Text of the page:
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An Observation

Much has changed in the past few years, hell, much has changed in the past few weeks, but that’s another story... and I’ve found a little time on my hands in which to tidy things up. The world of non-functionals has never been so important and yet remains irritatingly ignored by so many - in particular by product owners who seem to think NFRs are nothing more than a tech concern. So if your fancy new product collapses when you get get too many users, is that ok? It’s fair that the engineering team should be asking “how many users are we going to get?”,   or “how many failures can we tolerate?” but the only person who can really answer those questions is the product owner.   The dumb answer to these sort of question is “lots!”, or “none!” because at that point you’ve given carte-blanche to the engineering team to over engineer... and that most likely means it’ll take a hell of a lot longer to deliver and/or cost a hell of a lot more to run. The dumb answer is also “only a couple” and “
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Inter-microservice Integrity

A central issue in a microservices environment is how to maintain transactional integrity between services. The scenario is fairly simple. Service A performs some operation which persists data and at the same time raises an event or notifies service B of this action. There's a couple of failure scenarios that raise a problem. Firstly, service B could be unavailable. Does service A rollback or unpick the transaction? What if it's already been committed in A? Do you notify the service consumer of a failure and trigger what could be a cascading failure across the entire service network? Or do you accept long term inconsistency between A & B? Secondly, if service B is available but you don't commit in service A before raising the event then you've told B about something that's not committed... What happens if you then try to commit in A and find you can't? Do you now need to have compensating transactions to tell service B "oops, ignore that previous messag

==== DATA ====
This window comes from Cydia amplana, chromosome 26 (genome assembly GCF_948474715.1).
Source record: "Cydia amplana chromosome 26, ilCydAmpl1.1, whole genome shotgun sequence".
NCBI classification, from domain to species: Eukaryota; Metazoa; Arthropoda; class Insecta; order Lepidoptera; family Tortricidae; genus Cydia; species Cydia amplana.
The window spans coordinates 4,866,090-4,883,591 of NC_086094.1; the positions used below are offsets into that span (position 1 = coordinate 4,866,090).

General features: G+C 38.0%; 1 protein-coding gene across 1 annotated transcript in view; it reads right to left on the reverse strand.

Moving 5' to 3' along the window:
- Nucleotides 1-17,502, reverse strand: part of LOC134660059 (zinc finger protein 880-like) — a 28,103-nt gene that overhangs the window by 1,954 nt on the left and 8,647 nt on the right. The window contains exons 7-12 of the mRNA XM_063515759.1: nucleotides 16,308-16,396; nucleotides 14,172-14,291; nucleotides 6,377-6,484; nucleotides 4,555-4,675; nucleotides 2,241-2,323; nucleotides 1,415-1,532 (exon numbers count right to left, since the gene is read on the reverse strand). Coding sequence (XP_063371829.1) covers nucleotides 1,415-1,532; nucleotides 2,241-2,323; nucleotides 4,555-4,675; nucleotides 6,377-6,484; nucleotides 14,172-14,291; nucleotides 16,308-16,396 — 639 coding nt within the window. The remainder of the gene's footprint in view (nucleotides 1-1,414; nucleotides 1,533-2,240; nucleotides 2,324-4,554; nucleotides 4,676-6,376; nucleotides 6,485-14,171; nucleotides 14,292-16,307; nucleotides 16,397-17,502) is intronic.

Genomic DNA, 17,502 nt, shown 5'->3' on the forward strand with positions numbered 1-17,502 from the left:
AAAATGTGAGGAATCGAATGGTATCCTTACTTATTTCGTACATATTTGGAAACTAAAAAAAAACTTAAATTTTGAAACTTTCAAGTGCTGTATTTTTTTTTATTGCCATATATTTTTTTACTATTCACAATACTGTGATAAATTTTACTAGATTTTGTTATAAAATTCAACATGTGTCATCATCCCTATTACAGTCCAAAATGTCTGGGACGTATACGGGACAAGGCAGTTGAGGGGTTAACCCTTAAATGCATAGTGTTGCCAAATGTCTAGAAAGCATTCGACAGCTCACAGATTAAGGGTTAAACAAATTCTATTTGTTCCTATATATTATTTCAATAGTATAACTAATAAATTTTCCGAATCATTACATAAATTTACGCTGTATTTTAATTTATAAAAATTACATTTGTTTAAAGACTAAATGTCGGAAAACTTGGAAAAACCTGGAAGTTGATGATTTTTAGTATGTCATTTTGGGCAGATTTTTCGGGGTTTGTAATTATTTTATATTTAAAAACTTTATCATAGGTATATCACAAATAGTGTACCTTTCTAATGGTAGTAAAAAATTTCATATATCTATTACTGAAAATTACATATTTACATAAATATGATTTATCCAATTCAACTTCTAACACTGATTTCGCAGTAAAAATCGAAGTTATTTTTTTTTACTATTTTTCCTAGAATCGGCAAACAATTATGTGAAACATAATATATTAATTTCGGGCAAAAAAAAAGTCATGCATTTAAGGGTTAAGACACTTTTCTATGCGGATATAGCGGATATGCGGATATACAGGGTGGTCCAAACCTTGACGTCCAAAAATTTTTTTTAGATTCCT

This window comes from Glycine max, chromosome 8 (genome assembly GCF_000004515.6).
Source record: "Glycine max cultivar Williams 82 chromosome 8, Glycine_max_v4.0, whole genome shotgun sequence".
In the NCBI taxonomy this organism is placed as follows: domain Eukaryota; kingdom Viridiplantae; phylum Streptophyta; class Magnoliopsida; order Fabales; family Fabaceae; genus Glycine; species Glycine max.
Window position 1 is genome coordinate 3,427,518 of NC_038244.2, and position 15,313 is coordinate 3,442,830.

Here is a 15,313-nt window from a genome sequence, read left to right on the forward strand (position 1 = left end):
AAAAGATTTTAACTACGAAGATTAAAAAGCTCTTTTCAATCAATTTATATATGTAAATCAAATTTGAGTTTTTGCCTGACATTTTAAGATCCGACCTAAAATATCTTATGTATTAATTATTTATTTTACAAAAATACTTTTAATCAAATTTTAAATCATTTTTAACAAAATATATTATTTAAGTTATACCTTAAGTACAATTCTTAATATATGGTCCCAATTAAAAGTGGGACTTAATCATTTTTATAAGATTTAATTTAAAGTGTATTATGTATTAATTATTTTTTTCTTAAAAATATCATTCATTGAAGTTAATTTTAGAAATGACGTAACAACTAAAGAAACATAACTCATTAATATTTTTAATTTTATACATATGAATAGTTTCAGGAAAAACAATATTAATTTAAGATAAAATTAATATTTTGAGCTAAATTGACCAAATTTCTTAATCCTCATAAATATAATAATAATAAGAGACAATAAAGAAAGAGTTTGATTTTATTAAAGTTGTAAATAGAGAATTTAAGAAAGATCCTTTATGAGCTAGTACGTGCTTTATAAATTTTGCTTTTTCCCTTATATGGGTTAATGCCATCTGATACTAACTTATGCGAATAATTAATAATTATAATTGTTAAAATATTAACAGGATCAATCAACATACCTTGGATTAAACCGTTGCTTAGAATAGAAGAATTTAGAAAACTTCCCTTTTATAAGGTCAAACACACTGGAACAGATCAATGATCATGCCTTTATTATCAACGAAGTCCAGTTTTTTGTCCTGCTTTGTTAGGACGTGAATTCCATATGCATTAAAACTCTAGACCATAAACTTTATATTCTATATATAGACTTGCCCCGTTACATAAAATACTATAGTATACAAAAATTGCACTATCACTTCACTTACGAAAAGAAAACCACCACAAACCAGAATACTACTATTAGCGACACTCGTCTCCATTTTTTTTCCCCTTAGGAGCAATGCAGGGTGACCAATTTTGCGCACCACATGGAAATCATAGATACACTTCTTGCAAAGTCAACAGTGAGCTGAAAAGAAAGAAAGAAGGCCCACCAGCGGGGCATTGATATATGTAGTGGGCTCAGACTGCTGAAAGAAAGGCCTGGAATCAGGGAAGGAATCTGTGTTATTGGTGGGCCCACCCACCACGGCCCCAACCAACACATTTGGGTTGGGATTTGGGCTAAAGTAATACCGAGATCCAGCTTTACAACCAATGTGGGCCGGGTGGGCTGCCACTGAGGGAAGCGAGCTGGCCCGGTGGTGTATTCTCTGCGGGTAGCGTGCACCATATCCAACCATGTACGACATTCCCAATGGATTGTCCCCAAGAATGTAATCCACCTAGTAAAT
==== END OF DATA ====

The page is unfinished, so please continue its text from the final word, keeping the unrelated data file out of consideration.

I suspect most of us working in IT today use agile methodologies such as Kanban, Scrum and Safe. We also strive to keep up to date with the latest developments in languages, libraries, patterns, architectures etc. All of this is with the intent of improving the delivery speed, quality, efficiency, maintainability and the cost effectiveness of the systems we build - oh, and whilst improving our CVs at the same time. Care though is needed to ensure we don’t get distracted by these tools from delivering the solutions they were employed for. This often isn’t through any specific fault with the methods and tools themselves but how we set about using them.  There can often be a blinkered tendency to maniacally focus on the tools and methods themselves and in doing so fail to deliver most effectively on actual requirements and customer needs. If all you have is a hammer then everything looks like a nail. Worse still, the job can become about servicing the tools used to do the work rather than

A Years Worth

A few Christmases ago I was messing about creating bubble maps - no doubt in some mince pie and port induced state of inebriation (quality of code is consequently as you'd expect). I'd long forgotten about this until Kent Becks recent post on about trying to understand A Year's Worth of effort. This looked familiar and so with a little manipulation here's a simple utility to convert priority ordered stories into a visual bubble map .

SAFe Shite!

SAFe (Scaled Agile Framework - for which I will not provide the link because they don't deserve it) is worthless shite! It's just a bunch of practices developed elsewhere, rebranded by a cabal of consultants to cream money out of large organisations. The only additions it brings are there to placate management by helping mascarade traditional waterfall processes and hierarchical structures as "agile" - it does little to nothing new to actually change the org! Save your money and go open source with your processes. SAFe is bollocks!

SQL Server 2017 on Linux (mostly)...

Nice piece of work. Begs the questions when we'll see Windows for Linux though ;)